First Impressions of the Medina

On Thursday I walked around the Medina with Mohamed, one of the tour guides at Dar Ben Gacem. We left the hotel at 10:30 and got back in time for lunch at Dar Slah (more on them at another time). Quick recommendation for long walks: don’t wear sandals. They chafe like sandpaper and enhance your tourist-factor tenfold. Another tip: walk slowly and enjoy the scenery. I consider myself a professional speed-walker, but I’ve discovered the joy of a more relaxed amble – a ‘tetsahwek’.
We visited the five districts of the Medina: Turkish, Andalusian, Christian, Jewish and Bazaar. Each has its own flavour which I could only partially appreciate on this short tour. I’ve made a mental note to examine and appreciate each district individually. I noticed that people probably spend more money on their doors than on other things; we passed numerous ornate doors coloured bright yellow or sea blue with fascinating inlaid patterns. Though each door is bold and unique, they form a beautiful, congruous landscape that becomes a background for one’s life. But a few times a week, perhaps on the way to pick up groceries, does one stop to appreciate just how magnificent the doors really are.
I’ll avoid describing the tour in much detail because I wouldn’t want to spoil it for the reader. Needless to say, I now have a catalogue of helpful tips, wacky anecdotes and historical crimes. But there is one thing I should mention, because it still strikes me when I go outside: cats, they’re everywhere! I was expecting rats and pigeons populating the streets, but was delightfully surprised when Mr Mistoffelees greeted me outside Dar Ben Gacem. Though many locals are desensitised to their cuteness, I remain enamoured with these street cats.
Something else I learnt about Medina life: everyone knows everyone; we must have come across at least 20 people whom Mohamed knew well. About thirty minutes in, we met up with Juan (a nickname I’m fairly sure) who strolled with us for the rest of the tour. Through Juan and Mohamed, I learnt my first few Tunisian words: essentials such as “attini”, “aishq” and, my personal favourite, “habibi”.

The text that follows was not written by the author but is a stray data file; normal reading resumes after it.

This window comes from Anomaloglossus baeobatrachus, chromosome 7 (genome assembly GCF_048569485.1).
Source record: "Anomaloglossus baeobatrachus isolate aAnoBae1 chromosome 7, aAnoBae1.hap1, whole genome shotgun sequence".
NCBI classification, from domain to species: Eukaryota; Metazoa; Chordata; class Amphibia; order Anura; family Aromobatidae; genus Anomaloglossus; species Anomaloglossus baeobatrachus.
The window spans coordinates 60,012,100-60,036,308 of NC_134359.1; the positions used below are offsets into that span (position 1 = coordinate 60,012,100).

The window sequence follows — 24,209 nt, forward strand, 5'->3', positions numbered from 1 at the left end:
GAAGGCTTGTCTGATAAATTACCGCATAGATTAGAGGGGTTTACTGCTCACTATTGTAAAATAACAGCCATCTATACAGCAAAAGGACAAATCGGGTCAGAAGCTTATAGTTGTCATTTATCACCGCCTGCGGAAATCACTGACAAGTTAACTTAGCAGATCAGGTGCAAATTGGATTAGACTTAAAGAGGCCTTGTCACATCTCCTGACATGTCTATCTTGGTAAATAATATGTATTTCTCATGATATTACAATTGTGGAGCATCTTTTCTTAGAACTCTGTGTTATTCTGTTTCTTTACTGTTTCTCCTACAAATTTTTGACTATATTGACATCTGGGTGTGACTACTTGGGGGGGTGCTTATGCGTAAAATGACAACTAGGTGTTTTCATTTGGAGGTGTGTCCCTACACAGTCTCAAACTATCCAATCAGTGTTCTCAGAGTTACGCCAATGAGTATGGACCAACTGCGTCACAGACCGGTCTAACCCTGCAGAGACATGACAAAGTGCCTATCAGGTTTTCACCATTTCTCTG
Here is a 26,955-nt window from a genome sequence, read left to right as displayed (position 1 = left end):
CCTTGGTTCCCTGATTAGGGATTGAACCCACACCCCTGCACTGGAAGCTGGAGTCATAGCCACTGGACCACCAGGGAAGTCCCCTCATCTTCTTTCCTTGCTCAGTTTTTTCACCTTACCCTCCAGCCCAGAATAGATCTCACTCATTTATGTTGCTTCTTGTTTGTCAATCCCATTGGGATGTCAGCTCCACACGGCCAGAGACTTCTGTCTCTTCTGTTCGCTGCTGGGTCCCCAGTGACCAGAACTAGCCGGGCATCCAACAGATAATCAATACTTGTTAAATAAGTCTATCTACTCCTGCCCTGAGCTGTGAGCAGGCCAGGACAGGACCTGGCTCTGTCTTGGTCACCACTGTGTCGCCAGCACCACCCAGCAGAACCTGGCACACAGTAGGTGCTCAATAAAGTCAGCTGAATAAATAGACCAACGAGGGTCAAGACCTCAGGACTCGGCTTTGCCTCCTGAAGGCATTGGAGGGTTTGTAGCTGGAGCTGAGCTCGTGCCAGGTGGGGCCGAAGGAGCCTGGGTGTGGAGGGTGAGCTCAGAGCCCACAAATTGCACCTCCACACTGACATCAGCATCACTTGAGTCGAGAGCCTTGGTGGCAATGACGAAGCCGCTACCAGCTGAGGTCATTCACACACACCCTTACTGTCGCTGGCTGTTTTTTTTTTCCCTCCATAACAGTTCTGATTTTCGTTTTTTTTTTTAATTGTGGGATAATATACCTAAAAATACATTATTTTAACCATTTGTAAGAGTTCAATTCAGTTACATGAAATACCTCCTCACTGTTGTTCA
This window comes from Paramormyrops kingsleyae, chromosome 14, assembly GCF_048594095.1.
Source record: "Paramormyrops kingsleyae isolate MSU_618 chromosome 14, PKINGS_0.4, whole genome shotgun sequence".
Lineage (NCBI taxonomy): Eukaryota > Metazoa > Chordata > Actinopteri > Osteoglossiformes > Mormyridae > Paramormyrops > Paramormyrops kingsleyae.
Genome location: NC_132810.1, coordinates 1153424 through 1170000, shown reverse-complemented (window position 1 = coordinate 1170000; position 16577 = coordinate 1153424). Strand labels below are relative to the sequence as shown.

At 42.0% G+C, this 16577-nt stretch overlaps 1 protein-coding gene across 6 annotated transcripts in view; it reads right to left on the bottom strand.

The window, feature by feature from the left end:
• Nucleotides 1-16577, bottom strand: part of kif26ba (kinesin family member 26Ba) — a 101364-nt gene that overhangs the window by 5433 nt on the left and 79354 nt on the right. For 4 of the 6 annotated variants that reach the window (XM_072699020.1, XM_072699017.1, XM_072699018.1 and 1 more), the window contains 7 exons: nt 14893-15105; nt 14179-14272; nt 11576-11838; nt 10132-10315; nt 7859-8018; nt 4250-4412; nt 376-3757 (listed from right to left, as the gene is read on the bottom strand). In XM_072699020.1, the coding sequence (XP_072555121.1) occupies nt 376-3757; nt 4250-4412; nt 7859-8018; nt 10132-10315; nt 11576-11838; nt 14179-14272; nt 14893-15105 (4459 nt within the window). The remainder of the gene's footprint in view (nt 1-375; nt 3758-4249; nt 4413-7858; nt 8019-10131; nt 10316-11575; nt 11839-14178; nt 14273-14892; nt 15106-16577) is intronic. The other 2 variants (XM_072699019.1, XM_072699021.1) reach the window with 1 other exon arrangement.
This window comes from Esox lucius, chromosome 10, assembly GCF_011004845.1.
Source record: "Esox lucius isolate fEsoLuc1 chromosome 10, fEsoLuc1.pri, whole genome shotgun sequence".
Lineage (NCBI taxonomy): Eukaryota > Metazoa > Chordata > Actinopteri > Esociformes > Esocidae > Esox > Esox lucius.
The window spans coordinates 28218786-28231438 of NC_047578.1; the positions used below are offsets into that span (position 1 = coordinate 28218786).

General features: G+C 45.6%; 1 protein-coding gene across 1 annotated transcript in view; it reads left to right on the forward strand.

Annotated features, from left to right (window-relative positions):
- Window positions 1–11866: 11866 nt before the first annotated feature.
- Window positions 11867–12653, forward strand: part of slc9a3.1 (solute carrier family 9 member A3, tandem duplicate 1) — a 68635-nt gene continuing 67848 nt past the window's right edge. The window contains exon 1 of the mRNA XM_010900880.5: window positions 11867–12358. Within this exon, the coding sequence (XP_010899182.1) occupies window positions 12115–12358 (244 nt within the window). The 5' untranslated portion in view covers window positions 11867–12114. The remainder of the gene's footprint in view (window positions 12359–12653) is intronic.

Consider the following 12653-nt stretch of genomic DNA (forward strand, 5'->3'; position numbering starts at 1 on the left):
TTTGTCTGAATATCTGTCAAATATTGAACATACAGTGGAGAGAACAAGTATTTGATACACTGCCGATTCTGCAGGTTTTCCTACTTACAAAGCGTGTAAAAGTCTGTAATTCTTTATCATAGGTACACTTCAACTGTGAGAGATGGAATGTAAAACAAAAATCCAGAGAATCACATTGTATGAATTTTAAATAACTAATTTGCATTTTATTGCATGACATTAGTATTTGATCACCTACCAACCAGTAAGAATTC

The day after my Medina tour with Mohamed, I was offered another tour by your local friendly old man. He recognised me as a foreigner (again, the sandals) and told me that he had “expert knowledge of all the best places in the Medina”. My teenage awkwardness and broken Arabic conspired against me and, before I knew it, I was following him. I toured around the Medina with this guy for about an hour and, I’ll admit, he knew some interesting places. But ultimately, I was being played – I grinned at the thought, “Ooh, my first tourist hustle, how exciting!”. At the end of it, I went back to Dar Ben Gacem and got him ten Dinars, because he’ll probably spend it on something more useful than two boxes of Grain d’Or. The moral of the story? If you want an easy tourist hustle, look for the pasty teenager with Jesus-hair and cargo shorts.
In seriousness, never have I felt anxious nor threatened in Tunis – the same can’t be said about London – and perhaps I didn’t mind being scammed by that old man because I knew he was harmless. Before I came to Tunisia, I knew that the Medina would be beautiful and rich in culture. And yet, what has struck me most is the graciousness and friendliness of the Tunisians who live there.




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